The role of the flatboat in our country’s evolution is far more significant than most Americans realize. Between 1800 and 1840, millions of farmers, merchants, and teenage adventurers embarked from states like Pennsylvania and Virginia on flatboats headed beyond the Appalachians to Kentucky, Mississippi, and Louisiana. Like the Nile, the Thames, or the Seine before them, the western rivers in America became a floating supply chain that fueled national growth. Settler families repurposed the wood from their boats to build their first cabins in the wilderness; cargo boats were broken apart and sold to build the boomtowns along the water route. Joining the river traffic were floating brothels, called “gun boats”; “smithy boats” for blacksmiths; even “whiskey boats” with taverns mounted on jaunty rafts. In the present day, America’s inland rivers are a superhighway dominated by leviathan barges—carrying $80 billion of cargo annually—all descended from flatboats like the ramshackle Patience, which must avoid being crushed alongside their metal hulls.

As a historian, Buck resurrects the era’s adventurous spirit, but he also challenges familiar myths about American expansion, confronting the bloody truth behind settlers’ push for land and wealth. The Indian Removal Act of 1830 forced more than 125,000 members of the Cherokee, Choctaw, and several other tribes to travel the Mississippi on a brutal journey en route to the barrens of Oklahoma. Simultaneously, almost a million enslaved African Americans were carried in flatboats and marched by foot 1,000 miles over the Appalachians to the cotton and cane fields of Arkansas, Mississippi, and Louisiana, birthing the term “sold down the river.” Weaving together a tapestry of first-person histories, Buck portrays this watershed era of American expansion as it was really lived.

With a rare narrative power that blends stirring adventure with absorbing untold history, Life on the Mississippi is a mus­cular and majestic feat of storytelling from a writer who may be the closest that we have today to Mark Twain.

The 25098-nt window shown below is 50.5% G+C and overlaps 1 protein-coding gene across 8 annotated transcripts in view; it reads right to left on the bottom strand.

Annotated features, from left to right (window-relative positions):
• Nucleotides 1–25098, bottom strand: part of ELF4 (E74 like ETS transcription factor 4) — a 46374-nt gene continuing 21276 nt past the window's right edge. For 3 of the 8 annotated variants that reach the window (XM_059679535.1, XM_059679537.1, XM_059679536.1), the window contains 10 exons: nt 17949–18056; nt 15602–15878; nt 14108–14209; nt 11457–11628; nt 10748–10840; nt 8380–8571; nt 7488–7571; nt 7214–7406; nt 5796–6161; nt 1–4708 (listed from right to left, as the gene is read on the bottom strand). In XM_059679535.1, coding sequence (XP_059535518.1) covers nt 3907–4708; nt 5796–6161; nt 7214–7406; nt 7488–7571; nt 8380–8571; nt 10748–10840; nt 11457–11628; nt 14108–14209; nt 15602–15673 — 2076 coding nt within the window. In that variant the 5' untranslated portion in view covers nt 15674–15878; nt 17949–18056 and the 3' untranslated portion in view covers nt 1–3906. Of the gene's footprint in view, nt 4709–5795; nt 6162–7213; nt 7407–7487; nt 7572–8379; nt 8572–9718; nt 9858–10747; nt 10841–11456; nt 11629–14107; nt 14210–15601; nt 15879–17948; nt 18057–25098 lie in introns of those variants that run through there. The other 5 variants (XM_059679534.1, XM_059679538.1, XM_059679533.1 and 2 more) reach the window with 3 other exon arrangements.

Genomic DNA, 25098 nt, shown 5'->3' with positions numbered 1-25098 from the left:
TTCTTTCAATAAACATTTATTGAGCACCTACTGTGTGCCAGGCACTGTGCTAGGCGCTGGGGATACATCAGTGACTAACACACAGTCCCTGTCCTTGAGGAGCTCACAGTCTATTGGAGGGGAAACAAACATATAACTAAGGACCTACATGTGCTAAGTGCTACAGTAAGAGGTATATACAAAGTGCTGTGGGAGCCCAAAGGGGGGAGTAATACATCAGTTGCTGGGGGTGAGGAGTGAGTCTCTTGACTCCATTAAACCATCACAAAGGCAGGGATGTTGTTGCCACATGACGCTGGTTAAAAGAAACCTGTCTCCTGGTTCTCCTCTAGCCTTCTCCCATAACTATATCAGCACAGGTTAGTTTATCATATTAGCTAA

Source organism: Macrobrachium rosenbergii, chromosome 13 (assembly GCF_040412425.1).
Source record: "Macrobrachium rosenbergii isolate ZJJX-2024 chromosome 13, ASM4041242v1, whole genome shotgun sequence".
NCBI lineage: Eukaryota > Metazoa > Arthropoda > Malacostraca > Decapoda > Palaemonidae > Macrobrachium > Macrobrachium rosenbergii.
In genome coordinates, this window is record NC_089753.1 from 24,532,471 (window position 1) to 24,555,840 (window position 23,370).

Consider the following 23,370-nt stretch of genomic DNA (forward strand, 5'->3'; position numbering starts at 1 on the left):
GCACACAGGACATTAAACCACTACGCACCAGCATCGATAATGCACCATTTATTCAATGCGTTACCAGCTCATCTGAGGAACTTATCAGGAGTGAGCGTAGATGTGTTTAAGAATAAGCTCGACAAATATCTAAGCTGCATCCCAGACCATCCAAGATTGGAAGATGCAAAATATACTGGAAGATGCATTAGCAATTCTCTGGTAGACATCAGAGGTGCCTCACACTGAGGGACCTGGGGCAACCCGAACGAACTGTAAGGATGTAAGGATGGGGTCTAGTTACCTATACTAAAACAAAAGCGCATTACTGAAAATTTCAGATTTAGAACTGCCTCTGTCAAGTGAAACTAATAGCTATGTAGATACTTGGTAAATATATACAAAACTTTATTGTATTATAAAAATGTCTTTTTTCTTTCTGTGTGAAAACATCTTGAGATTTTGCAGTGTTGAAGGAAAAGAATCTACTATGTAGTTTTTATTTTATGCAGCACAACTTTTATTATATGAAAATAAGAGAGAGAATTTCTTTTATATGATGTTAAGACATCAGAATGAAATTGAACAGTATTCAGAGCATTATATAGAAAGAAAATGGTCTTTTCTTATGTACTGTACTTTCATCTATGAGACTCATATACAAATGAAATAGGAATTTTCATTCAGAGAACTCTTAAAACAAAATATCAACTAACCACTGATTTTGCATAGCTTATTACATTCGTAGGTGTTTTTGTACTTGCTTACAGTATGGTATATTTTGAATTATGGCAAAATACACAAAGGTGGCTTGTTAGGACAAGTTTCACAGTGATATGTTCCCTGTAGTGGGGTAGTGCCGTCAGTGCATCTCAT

Life on the Mississippi: An Epic American Adventure by Rinker Buck Review

Review by Virginia McGee Butler from Goodreads

Rinker Buck, in his new book Life on the Mississippi, takes his readers with him as he builds a flatboat modeled after those from the early 1800s. It takes a year, combining care for his aging mother with work on the boat, to build it before he sails the flatboat two thousand miles down the Mississippi to New Orleans. His account of the trip on his boat that he named Patience reminded me of a well-seasoned stew with all the parts that combined to make the whole.

First there are the advice-givers in every place his boat rests that repeat the warning of how dangerous the next phase of his trip will be. The constant prediction is that the Patience is going to be sucked under by whirlpools so strong that all the clothes of its passengers will be torn off. He is warned that the travelers themselves need to be prepared to die and that they need to advise their families of the awaiting doom since they will be identifying the passengers’ unclothed bodies. Everybody had a story of a shipwreck or someone lost on the river.

Other helpers and fellow travelers come and go as Rinker makes his way down the river. His characterizations of his fellow travelers make them characters in his story along with the locals that he meets along the way. His daring shipmates often take charge leaving him time to explore the books that feed his background for his trip and the history of the land as they move along.

The history of the river, its cities and rural areas, and its people are woven in geographically as the flatboat winds its way down the river, spliced in with whatever current challenge is happening with the Patience. In a spoiler alert, there were some broken ribs but the Patience made it all the way to New Orleans without being sucked under and none of the travelers died.

It would be hard to read this book without thinking of Mark Twain. I found it a very good way to take my mind off the coronavirus that had me laid up while I read it.